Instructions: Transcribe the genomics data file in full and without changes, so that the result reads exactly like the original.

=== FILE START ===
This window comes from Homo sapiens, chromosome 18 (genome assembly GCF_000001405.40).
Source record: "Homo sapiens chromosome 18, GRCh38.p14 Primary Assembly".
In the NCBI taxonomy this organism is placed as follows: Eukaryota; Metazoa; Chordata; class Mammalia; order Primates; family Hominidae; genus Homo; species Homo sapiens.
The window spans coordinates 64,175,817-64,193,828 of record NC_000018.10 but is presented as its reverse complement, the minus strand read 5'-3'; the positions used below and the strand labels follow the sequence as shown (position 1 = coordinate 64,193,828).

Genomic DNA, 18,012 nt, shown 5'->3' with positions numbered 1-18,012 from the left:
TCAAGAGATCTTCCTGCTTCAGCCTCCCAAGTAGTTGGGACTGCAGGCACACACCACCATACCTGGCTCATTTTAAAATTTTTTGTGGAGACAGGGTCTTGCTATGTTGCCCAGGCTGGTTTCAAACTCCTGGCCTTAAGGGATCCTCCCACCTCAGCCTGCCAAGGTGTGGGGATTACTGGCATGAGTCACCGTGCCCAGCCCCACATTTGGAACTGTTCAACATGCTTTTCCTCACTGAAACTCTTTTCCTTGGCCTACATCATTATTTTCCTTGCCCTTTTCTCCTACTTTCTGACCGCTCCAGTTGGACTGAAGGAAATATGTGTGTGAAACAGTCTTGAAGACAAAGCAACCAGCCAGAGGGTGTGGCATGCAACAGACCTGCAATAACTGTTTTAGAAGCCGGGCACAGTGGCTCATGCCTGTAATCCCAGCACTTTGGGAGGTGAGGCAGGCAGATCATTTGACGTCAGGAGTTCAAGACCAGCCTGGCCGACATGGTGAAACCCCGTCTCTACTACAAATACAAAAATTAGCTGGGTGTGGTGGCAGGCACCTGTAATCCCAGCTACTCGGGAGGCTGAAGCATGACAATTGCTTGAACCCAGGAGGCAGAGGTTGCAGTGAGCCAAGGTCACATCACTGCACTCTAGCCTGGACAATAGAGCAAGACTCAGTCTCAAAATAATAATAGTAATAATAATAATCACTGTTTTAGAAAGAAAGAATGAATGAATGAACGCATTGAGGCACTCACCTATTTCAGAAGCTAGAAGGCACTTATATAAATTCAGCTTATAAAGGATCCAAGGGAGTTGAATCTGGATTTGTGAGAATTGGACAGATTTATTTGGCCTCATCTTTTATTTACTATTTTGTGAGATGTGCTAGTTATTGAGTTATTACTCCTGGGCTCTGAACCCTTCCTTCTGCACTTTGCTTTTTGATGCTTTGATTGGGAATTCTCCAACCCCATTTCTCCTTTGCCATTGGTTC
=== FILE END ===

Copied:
This window comes from Homo sapiens, chromosome 18 (genome assembly GCF_000001405.40).
Source record: "Homo sapiens chromosome 18, GRCh38.p14 Primary Assembly".
In the NCBI taxonomy this organism is placed as follows: Eukaryota; Metazoa; Chordata; class Mammalia; order Primates; family Hominidae; genus Homo; species Homo sapiens.
The window spans coordinates 64,175,817-64,193,828 of record NC_000018.10 but is presented as its reverse complement, the minus strand read 5'-3'; the positions used below and the strand labels follow the sequence as shown (position 1 = coordinate 64,193,828).

Genomic DNA, 18,012 nt, shown 5'->3' with positions numbered 1-18,012 from the left:
TCAAGAGATCTTCCTGCTTCAGCCTCCCAAGTAGTTGGGACTGCAGGCACACACCACCATACCTGGCTCATTTTAAAATTTTTTGTGGAGACAGGGTCTTGCTATGTTGCCCAGGCTGGTTTCAAACTCCTGGCCTTAAGGGATCCTCCCACCTCAGCCTGCCAAGGTGTGGGGATTACTGGCATGAGTCACCGTGCCCAGCCCCACATTTGGAACTGTTCAACATGCTTTTCCTCACTGAAACTCTTTTCCTTGGCCTACATCATTATTTTCCTTGCCCTTTTCTCCTACTTTCTGACCGCTCCAGTTGGACTGAAGGAAATATGTGTGTGAAACAGTCTTGAAGACAAAGCAACCAGCCAGAGGGTGTGGCATGCAACAGACCTGCAATAACTGTTTTAGAAGCCGGGCACAGTGGCTCATGCCTGTAATCCCAGCACTTTGGGAGGTGAGGCAGGCAGATCATTTGACGTCAGGAGTTCAAGACCAGCCTGGCCGACATGGTGAAACCCCGTCTCTACTACAAATACAAAAATTAGCTGGGTGTGGTGGCAGGCACCTGTAATCCCAGCTACTCGGGAGGCTGAAGCATGACAATTGCTTGAACCCAGGAGGCAGAGGTTGCAGTGAGCCAAGGTCACATCACTGCACTCTAGCCTGGACAATAGAGCAAGACTCAGTCTCAAAATAATAATAGTAATAATAATAATCACTGTTTTAGAAAGAAAGAATGAATGAATGAACGCATTGAGGCACTCACCTATTTCAGAAGCTAGAAGGCACTTATATAAATTCAGCTTATAAAGGATCCAAGGGAGTTGAATCTGGATTTGTGAGAATTGGACAGATTTATTTGGCCTCATCTTTTATTTACTATTTTGTGAGATGTGCTAGTTATTGAGTTATTACTCCTGGGCTCTGAACCCTTCCTTCTGCACTTTGCTTTTTGATGCTTTGATTGGGAATTCTCCAACCCCATTTCTCCTTTGCCATTGGTTC